MARTIN INDYK: Well, I don’t know exactly but I think it was a kind of rhetoric which is not helpful in this situation. He, of course, was before a red meat crowd in the Israel Public Affairs Committee. He got a huge standing ovation for that because Israel and its supporters of the United States are particularly concerned about the Iranian nuclear threat. But I think he was playing to his audience and it’s really, I think, at this time much wiser for the United States to be cooling the rhetoric as Mr Faraday of the International Atomic Energy Agency suggested, because Iran is not about to get a nuclear weapon. I think the most conservative estimates, if we go on the Israeli estimates, they would say that it’s two to three years before they cross the nuclear threshold, that is acquiring the knowledge to make a nuclear weapon, and probably five years before they actually acquire a nuclear weapon. So there is time for the diplomatic game to be played out and on the diplomatic playing field, the United States is actually in a much stronger position than Iran because the international community has now come to the conclusion that Iran should not have control of its nuclear energy program, so as to prevent it from acquiring nuclear weapons. There’s an international consensus. Russia, China, India are all on board with that and so we should be using that, now that we’ve managed to get Iran reported to the Security Council, to maintain its isolation, to seek sanctions that are meaningful that will have some impact on Iran and in that way drive them back to the negotiating table in a more realistic position. By the way, I believe we should be at the negotiating table just as we are in the North Korea talks, with all the other parties here. And in that way, try to find a way to convince the Iranians that it’s in their interests to have their nuclear program under international control.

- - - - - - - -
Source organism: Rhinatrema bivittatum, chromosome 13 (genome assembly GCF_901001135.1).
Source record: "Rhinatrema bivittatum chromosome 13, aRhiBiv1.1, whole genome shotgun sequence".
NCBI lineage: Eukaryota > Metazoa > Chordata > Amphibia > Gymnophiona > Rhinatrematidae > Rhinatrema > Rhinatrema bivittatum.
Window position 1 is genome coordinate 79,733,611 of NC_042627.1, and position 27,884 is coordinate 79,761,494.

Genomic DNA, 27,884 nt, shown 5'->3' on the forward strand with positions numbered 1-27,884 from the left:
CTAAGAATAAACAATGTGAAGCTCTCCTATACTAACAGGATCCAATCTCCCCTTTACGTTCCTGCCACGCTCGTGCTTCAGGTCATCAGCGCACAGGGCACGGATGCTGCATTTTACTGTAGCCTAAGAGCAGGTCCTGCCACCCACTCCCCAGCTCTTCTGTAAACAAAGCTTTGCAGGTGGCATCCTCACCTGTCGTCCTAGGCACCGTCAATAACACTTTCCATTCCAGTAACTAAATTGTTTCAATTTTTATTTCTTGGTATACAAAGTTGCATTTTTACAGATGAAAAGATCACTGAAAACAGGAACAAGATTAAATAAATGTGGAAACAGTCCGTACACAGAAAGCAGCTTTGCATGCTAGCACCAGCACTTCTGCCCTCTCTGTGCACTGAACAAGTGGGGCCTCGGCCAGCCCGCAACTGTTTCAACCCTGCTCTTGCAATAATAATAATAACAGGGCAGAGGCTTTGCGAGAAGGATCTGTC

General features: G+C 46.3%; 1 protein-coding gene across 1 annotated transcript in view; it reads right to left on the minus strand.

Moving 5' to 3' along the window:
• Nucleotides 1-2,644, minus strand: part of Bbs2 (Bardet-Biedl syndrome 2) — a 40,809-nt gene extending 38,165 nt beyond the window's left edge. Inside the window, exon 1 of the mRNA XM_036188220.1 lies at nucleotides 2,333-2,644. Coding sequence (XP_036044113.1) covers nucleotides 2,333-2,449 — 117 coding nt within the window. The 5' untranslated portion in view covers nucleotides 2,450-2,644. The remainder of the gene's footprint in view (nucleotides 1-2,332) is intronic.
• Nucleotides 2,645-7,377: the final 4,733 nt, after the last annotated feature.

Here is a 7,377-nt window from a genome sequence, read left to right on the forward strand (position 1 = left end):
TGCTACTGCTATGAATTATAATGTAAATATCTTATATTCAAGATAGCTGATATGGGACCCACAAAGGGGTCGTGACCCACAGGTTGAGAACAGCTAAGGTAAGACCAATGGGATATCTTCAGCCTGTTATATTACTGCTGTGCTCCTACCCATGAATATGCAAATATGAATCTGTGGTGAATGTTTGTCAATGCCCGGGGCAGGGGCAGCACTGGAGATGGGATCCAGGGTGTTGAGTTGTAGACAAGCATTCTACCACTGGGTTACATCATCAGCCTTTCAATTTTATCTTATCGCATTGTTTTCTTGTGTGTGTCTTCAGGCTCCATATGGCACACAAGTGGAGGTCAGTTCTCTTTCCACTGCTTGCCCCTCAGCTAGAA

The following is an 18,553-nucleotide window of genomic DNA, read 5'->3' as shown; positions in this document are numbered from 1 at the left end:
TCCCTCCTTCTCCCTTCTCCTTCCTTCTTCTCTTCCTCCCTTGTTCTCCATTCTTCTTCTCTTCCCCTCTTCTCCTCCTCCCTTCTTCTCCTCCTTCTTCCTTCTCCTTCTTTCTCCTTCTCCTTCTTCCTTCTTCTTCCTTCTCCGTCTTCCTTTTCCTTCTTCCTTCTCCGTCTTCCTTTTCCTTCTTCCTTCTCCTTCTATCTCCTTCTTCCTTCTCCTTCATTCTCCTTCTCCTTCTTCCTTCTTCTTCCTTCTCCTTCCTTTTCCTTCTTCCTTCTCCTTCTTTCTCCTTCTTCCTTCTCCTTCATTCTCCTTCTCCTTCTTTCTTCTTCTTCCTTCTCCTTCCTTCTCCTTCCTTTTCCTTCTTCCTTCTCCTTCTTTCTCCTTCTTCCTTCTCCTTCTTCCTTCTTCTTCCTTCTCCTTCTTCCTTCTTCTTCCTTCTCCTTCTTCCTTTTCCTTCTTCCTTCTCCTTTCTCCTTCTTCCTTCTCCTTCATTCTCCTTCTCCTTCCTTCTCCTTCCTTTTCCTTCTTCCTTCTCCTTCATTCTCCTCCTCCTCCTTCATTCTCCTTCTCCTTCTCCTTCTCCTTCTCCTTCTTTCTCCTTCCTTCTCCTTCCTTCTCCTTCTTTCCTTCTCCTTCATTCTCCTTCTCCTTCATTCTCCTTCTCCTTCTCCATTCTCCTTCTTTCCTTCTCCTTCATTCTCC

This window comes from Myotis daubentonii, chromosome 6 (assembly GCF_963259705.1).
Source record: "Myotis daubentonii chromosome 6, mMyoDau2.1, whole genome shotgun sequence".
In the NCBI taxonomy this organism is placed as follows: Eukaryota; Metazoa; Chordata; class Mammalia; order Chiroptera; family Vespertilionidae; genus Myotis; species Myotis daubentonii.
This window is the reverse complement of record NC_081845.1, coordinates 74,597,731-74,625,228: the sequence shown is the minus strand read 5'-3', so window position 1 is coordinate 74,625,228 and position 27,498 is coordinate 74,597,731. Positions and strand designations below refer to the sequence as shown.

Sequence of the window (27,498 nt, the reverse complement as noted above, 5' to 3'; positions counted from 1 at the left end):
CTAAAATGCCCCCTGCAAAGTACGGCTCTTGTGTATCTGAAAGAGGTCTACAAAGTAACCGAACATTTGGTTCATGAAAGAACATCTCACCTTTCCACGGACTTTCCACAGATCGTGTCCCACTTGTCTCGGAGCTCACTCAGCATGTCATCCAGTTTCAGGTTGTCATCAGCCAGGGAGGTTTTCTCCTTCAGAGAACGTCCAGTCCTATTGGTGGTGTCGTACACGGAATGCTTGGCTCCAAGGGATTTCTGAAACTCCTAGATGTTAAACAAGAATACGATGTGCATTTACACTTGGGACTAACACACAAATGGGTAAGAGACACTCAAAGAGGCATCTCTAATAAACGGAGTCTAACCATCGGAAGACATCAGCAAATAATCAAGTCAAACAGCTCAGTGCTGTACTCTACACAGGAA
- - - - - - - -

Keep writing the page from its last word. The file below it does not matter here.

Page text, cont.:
TONY JONES: Are they convincible? I mean you’ve talked about the cards they hold. We’ve heard the sort of rhetoric coming from the Iranian President, Mahmoud Ahmadinejad, who has said openly he would like to wipe Israel off the map. Are these people you can deal with? Are there rational heads behind that rhetoric, as there hopefully will be in the White House?